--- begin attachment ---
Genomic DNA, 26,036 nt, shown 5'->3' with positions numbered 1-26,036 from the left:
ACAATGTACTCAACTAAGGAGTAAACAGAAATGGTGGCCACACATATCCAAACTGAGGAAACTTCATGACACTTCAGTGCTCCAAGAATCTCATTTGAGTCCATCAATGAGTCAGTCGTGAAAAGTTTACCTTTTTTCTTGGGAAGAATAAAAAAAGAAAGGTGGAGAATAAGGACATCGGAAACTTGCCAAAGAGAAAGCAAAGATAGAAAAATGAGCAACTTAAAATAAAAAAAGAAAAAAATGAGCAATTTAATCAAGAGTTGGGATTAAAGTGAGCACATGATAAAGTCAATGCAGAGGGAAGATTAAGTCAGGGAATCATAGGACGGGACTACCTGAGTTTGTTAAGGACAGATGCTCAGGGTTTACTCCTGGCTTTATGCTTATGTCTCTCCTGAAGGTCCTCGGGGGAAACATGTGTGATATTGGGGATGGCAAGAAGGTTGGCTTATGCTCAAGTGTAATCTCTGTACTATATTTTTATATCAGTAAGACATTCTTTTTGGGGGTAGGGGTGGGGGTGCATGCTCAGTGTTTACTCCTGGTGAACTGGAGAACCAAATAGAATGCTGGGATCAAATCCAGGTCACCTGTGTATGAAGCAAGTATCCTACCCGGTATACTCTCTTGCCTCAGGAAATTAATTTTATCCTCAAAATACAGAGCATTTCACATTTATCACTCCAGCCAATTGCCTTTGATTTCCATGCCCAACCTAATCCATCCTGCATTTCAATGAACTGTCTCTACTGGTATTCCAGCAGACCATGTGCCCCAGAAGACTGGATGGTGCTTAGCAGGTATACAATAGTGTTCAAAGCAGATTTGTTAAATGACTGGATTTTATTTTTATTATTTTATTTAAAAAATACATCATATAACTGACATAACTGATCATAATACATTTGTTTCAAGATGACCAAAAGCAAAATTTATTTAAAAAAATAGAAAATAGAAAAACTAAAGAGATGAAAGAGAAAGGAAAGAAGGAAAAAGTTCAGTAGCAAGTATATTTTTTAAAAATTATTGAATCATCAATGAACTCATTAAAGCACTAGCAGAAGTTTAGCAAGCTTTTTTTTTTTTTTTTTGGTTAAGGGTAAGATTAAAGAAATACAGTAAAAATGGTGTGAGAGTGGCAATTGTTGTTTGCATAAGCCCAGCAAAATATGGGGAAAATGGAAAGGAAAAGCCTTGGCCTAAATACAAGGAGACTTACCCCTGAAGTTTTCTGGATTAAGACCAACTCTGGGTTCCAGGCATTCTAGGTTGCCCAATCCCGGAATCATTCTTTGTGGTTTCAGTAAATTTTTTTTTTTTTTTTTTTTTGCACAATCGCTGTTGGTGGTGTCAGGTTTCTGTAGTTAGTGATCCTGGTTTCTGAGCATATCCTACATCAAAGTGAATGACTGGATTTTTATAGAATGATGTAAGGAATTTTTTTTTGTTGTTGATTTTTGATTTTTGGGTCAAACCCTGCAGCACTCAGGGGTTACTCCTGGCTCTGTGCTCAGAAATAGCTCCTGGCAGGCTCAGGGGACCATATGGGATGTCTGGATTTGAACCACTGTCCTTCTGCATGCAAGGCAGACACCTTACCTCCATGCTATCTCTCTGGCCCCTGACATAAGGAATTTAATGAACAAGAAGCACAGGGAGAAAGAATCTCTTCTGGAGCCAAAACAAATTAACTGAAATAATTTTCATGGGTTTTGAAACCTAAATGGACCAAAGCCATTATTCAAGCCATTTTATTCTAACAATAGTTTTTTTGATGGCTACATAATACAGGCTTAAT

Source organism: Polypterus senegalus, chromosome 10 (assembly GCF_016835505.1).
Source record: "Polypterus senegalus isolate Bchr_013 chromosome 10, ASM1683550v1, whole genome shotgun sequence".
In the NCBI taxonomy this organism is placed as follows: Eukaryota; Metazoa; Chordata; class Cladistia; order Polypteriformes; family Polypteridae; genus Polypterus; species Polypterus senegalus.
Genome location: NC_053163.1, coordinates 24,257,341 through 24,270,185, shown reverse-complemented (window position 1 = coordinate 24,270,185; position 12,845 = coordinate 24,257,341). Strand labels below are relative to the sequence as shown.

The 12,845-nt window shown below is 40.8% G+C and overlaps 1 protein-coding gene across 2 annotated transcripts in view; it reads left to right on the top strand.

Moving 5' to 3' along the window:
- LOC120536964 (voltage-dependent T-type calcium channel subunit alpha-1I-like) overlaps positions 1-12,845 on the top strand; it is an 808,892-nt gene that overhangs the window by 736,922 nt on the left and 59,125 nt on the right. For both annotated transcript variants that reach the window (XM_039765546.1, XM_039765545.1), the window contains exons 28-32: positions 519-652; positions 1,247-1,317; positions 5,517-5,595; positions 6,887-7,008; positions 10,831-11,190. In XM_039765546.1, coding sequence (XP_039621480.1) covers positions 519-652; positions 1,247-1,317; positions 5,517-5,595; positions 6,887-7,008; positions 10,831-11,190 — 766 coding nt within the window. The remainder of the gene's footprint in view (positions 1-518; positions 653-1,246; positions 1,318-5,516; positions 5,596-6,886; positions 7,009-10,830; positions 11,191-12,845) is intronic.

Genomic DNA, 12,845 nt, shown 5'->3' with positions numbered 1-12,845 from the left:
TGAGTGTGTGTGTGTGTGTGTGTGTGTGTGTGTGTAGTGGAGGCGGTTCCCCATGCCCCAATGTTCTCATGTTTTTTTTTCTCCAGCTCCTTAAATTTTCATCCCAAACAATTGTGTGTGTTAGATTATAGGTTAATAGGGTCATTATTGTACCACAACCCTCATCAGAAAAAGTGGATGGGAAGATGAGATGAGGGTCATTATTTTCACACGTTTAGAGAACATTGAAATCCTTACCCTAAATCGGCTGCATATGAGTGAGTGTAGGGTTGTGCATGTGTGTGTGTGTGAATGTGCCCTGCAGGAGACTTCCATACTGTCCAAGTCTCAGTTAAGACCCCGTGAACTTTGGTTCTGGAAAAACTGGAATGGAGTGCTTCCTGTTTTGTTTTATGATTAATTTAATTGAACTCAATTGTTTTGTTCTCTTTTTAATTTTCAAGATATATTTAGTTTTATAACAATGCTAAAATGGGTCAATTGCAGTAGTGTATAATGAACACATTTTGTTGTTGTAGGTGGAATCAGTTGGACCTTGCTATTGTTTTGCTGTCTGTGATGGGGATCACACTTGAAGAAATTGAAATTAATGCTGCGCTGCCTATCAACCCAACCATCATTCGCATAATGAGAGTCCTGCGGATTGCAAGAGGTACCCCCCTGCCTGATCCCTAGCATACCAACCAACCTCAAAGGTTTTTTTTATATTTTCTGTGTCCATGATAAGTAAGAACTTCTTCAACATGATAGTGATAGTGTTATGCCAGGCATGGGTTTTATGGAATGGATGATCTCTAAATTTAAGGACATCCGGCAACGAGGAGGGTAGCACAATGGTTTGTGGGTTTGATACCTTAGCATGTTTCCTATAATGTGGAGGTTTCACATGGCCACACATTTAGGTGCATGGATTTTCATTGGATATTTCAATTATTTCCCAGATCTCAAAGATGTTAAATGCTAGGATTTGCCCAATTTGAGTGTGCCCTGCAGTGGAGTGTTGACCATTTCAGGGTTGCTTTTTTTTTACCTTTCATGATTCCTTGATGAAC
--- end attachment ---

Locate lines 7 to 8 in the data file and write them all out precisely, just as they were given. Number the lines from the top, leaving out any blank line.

The 12,845-nt window shown below is 40.8% G+C and overlaps 1 protein-coding gene across 2 annotated transcripts in view; it reads left to right on the top strand.

Moving 5' to 3' along the window: